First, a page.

Bangalore-based PathShodh Healthcare, a startup at the Entrepreneurship Centre of the Indian Institute of Science, has developed a hand-held device to measure eight vital parameters for diabetes, kidney failure, chronic anaemia, and malnutrition.
The device, called anuPath, has been developed by Dr. Vinay Kumar along with Professor Navakanta Bhat of Indian Institute of Science and a friend, Gautam Sharma.
According to a recent International Diabetes Federation (IDF) report, diabetes currently affects over 425 million people worldwide, and the figure is expected to reach 629 million by 2045. With 73 million diabetics, India ranks second in the world after China.
People with diabetes have an increased risk of developing a number of serious health problems. Consistently high blood glucose levels can lead to serious diseases affecting the heart and blood vessels, eyes, kidneys, nerves and teeth. In addition, people with diabetes also have a higher risk of developing infections, says the IDF report.
Currently, anuPath can test for hemoglobin, HbA1C, glycated albumin, blood glucose, serum albumin, microalbuminuria, urine ACR, and urine creatinine. It will be extendable to other markers (glycated albumin, serum creatinine, serum bilirubin, etc.) in the future. It works on a non-enzymatic- and non-antibody-based electrochemical biosensing technology. The measurement is done on electrochemical disposable test strips that contain a membrane infused with patented sensing substances. For each biomarker there is a separate disposable strip. When the user places the required sample on the electrochemical disposable test strip, anuPath detects the electrochemical outcomes and the deciphered results are displayed on the digital monitor within a minute. This enables the patient to get a comprehensive report of the status of the disease, which is essential in disease management. Read full research paper.
Presently, it can store one lakh patient reports, making it easier to share with doctors. With one international patent and eight in process, anuPath costs Rs. 50,000. The team is working on a cost effective model of about Rs. 5,000 – Rs. 10,000 for individual users to use it at home. Read more
At the 2015 MIT Design Innovation workshop, a MIT Media Lab India initiative, a group of students and professionals has created a mobile application called Blood Collective that allows those in need of blood to search for voluntary blood donors available in the vicinity.
The team developed the application prototype at the 2015 MIT Design Innovation Workshop in Gandhinagar as part of the Civic Innovation track which focused on building “the tools that help change the world together”and “a better technological infrastructure to support the engaged citizens who are already acting to make their communities better, and inspire others to join them”.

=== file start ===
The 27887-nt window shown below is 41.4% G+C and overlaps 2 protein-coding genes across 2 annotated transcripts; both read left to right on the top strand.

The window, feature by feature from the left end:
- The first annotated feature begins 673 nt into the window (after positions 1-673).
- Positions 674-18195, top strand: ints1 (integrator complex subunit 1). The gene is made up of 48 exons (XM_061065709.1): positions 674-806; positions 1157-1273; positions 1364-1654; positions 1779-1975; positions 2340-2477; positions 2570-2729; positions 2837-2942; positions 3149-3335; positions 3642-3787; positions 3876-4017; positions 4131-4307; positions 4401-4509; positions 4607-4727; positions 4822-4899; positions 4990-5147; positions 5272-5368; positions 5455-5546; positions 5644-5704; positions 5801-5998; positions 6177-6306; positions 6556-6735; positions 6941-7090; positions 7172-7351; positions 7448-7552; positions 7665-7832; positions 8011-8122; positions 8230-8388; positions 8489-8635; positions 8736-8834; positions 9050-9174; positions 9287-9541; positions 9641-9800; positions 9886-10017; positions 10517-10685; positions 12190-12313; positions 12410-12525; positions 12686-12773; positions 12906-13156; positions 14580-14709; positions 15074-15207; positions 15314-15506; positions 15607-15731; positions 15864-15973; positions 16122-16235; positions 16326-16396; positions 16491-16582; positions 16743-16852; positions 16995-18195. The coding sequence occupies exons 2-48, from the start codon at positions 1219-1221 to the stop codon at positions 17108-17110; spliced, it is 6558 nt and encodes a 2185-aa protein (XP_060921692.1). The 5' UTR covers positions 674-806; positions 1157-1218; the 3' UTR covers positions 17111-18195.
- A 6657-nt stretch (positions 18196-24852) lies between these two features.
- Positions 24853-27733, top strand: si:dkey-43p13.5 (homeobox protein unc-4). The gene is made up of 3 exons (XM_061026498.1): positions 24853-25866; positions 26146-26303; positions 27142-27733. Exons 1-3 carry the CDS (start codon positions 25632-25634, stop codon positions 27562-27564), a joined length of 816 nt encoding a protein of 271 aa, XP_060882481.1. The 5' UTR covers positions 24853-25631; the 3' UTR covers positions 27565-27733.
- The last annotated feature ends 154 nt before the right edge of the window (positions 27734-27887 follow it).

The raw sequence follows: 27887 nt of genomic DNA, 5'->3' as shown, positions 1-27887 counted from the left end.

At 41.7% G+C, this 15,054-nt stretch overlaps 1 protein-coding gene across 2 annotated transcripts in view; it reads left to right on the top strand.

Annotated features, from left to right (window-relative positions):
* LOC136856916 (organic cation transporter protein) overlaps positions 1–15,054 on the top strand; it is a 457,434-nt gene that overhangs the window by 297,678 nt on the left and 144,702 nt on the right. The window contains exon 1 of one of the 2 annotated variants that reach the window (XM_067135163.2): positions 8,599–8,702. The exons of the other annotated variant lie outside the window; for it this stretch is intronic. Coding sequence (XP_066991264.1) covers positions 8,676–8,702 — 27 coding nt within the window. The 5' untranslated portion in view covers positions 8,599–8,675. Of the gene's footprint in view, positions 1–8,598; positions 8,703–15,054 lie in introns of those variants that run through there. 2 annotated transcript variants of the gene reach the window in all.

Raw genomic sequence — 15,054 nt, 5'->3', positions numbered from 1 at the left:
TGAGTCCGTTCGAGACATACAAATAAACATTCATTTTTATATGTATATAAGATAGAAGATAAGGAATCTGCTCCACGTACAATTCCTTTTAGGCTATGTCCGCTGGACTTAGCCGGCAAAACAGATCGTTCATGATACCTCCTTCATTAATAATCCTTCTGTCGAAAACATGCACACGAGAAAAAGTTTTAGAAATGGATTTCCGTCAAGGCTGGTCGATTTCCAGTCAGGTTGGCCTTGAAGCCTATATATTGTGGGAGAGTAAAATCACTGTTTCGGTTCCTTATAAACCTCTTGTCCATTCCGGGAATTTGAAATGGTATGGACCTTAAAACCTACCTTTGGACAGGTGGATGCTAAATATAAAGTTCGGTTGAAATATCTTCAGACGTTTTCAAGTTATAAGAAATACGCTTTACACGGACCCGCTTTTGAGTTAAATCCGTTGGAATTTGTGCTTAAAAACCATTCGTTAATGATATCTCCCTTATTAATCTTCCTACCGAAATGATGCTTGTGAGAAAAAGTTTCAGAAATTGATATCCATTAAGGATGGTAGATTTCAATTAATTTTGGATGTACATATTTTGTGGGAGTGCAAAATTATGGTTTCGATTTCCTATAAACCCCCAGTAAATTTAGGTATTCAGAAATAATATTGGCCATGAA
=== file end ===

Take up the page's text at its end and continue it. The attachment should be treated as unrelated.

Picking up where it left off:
Combining different skills, each team member contributed differently to create the alpha version of the app and test it during the workshop. While IT industry professional Pragnendra Rahevar (32) floated the idea and shared the concept, National Institute of Design graduate Akshah Ish (27) designed the complete user interface of the application. The core development of the app has been done by Ayush Sharma (20) of Arya College of Engineering and IT, Jaipur, with necessary research and support provided by Abhimanyu Kumar (20) of Haldia Institute of Technology, West Bengal.
Bridging the Gap
Voluntary blood donation is considered the highest form of humanitarian service as it is done without the expectation of knowing who it will eventually help. Each unit of blood donation helps many patients as blood is usually segregated into RBCs, Platelets, WBCs and Plasma and given away as per requirement. But then there are yet not enough people who opt to donate blood.
In India there is constant shortage of blood. According to a 2012 World Health Organization (WHO), every country needs at least a one percent blood reserve. India, with its 1.2 billion population, needs 12 million units of blood annually but collects only nine million of which 70 percent is from voluntary blood donors while the remaining 30 percent is from family/replacement donors.
Even though most blood collection is done from voluntary donors, the voluntary blood donors network remains fragmented and inaccessible to a large community at the time of need. The Blood Collective smartphone application aims to tap into this existing network of blood donors and bring them at your fingertips.
“In India it is just a chance that you will get blood when you need it. Some people do not want to donate blood, while some who are willing to do it find it frustrating to go to the blood banks criteria, fill forms and donate. Tapping into the community of voluntary blood donors therefore remains a challenge. The current gap between the demand for blood and its supply also leaves scope for touts, agents and illegal, unsafe blood donation. Paid blood donation is illegal in India. Our application targets the problem in a simple manner – if you need blood, connect directly with multiple blood donors close by and see if any of them is willing to offer help,” explains Ayush.
How it works
During the workshop the alpha version of the Indian-centric app was hosted on local servers and directly uploaded to a few mobile phones. However, based on the feedback from mentors and users, with the help of a few volunteers the team is now developing the beta version of the app.